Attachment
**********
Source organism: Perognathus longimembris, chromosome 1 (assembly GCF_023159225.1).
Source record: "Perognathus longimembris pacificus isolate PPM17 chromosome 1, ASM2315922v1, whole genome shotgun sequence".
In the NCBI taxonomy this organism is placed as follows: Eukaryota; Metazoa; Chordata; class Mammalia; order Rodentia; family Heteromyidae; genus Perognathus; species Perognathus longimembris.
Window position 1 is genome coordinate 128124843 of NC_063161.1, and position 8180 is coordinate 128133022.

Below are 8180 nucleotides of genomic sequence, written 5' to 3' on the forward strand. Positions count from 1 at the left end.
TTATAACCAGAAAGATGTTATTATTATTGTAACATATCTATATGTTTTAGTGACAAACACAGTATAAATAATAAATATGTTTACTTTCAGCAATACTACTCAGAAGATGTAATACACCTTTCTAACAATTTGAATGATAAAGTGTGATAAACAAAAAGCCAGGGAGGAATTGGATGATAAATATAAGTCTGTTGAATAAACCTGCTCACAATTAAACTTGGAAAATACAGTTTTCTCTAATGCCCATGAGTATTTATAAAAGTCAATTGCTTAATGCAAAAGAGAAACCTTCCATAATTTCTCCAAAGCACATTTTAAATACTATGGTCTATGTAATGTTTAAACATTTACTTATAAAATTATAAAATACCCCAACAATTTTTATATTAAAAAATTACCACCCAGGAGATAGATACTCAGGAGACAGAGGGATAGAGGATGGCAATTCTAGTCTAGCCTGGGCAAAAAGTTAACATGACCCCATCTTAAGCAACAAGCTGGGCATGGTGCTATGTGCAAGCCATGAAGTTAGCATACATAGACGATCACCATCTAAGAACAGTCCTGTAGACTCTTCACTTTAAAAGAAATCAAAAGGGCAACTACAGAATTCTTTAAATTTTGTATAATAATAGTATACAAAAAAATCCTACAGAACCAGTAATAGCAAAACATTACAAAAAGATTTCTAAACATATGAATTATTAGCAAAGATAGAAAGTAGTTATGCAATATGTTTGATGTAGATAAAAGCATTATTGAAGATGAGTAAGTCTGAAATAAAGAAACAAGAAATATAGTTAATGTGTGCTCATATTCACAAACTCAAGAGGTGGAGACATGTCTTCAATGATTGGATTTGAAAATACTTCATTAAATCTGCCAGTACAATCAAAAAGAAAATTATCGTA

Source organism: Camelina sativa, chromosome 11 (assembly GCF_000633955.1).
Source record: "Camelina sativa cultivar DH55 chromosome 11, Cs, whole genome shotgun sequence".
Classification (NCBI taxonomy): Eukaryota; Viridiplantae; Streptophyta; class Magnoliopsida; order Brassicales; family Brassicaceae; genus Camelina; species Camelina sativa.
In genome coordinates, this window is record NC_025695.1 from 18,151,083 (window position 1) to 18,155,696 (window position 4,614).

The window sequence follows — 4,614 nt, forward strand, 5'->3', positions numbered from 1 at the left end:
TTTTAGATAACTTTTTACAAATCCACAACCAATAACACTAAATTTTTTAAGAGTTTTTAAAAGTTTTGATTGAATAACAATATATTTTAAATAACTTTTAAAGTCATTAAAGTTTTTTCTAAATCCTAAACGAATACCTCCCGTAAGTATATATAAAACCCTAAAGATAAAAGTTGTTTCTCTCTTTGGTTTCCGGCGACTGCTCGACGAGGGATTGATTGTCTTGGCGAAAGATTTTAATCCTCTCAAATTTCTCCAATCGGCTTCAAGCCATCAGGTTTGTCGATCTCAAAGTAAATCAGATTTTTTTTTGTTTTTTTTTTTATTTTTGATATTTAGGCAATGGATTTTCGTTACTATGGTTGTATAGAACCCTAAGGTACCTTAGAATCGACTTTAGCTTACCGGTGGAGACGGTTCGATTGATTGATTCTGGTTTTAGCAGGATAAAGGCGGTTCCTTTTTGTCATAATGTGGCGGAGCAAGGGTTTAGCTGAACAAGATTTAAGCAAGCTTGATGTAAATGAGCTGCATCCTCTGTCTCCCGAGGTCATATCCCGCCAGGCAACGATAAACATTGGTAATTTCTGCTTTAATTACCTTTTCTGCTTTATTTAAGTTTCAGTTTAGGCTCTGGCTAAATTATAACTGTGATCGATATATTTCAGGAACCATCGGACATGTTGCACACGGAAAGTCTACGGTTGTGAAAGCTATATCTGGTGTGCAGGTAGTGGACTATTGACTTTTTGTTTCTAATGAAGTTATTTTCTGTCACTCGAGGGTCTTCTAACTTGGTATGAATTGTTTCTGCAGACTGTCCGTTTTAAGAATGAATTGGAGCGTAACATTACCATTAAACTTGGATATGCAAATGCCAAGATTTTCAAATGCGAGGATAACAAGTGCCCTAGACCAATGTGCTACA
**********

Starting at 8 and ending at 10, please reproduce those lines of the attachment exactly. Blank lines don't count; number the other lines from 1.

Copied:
Source record: "Camelina sativa cultivar DH55 chromosome 11, Cs, whole genome shotgun sequence".
Classification (NCBI taxonomy): Eukaryota; Viridiplantae; Streptophyta; class Magnoliopsida; order Brassicales; family Brassicaceae; genus Camelina; species Camelina sativa.
In genome coordinates, this window is record NC_025695.1 from 18,151,083 (window position 1) to 18,155,696 (window position 4,614).